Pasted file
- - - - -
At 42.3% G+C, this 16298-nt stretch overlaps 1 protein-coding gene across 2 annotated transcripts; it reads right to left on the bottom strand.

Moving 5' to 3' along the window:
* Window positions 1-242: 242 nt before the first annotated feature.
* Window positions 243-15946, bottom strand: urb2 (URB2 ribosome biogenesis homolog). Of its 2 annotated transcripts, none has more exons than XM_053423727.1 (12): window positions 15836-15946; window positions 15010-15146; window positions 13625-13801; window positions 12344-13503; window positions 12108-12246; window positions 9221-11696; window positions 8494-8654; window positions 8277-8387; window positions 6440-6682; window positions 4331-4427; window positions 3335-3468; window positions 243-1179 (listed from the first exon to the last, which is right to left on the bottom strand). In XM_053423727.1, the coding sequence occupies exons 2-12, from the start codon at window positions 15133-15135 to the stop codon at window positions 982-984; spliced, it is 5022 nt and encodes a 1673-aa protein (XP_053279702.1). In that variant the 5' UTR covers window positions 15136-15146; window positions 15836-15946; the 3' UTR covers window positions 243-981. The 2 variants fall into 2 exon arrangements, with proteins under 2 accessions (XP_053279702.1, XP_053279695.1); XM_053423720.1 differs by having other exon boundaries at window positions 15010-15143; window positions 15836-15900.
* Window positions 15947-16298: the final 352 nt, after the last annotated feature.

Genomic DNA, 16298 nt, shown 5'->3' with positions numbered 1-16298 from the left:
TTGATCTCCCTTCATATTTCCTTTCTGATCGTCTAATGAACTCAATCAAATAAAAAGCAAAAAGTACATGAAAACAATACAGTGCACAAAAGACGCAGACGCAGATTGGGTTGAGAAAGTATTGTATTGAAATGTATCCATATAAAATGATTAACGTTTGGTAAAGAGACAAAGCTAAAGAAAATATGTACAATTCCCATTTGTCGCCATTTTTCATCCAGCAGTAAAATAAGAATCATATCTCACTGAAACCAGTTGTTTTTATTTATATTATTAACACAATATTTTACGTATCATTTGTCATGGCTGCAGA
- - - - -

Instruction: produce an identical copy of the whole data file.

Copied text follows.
At 42.3% G+C, this 16298-nt stretch overlaps 1 protein-coding gene across 2 annotated transcripts; it reads right to left on the bottom strand.

Moving 5' to 3' along the window:
* Window positions 1-242: 242 nt before the first annotated feature.
* Window positions 243-15946, bottom strand: urb2 (URB2 ribosome biogenesis homolog). Of its 2 annotated transcripts, none has more exons than XM_053423727.1 (12): window positions 15836-15946; window positions 15010-15146; window positions 13625-13801; window positions 12344-13503; window positions 12108-12246; window positions 9221-11696; window positions 8494-8654; window positions 8277-8387; window positions 6440-6682; window positions 4331-4427; window positions 3335-3468; window positions 243-1179 (listed from the first exon to the last, which is right to left on the bottom strand). In XM_053423727.1, the coding sequence occupies exons 2-12, from the start codon at window positions 15133-15135 to the stop codon at window positions 982-984; spliced, it is 5022 nt and encodes a 1673-aa protein (XP_053279702.1). In that variant the 5' UTR covers window positions 15136-15146; window positions 15836-15946; the 3' UTR covers window positions 243-981. The 2 variants fall into 2 exon arrangements, with proteins under 2 accessions (XP_053279702.1, XP_053279695.1); XM_053423720.1 differs by having other exon boundaries at window positions 15010-15143; window positions 15836-15900.
* Window positions 15947-16298: the final 352 nt, after the last annotated feature.

Genomic DNA, 16298 nt, shown 5'->3' with positions numbered 1-16298 from the left:
TTGATCTCCCTTCATATTTCCTTTCTGATCGTCTAATGAACTCAATCAAATAAAAAGCAAAAAGTACATGAAAACAATACAGTGCACAAAAGACGCAGACGCAGATTGGGTTGAGAAAGTATTGTATTGAAATGTATCCATATAAAATGATTAACGTTTGGTAAAGAGACAAAGCTAAAGAAAATATGTACAATTCCCATTTGTCGCCATTTTTCATCCAGCAGTAAAATAAGAATCATATCTCACTGAAACCAGTTGTTTTTATTTATATTATTAACACAATATTTTACGTATCATTTGTCATGGCTGCAGA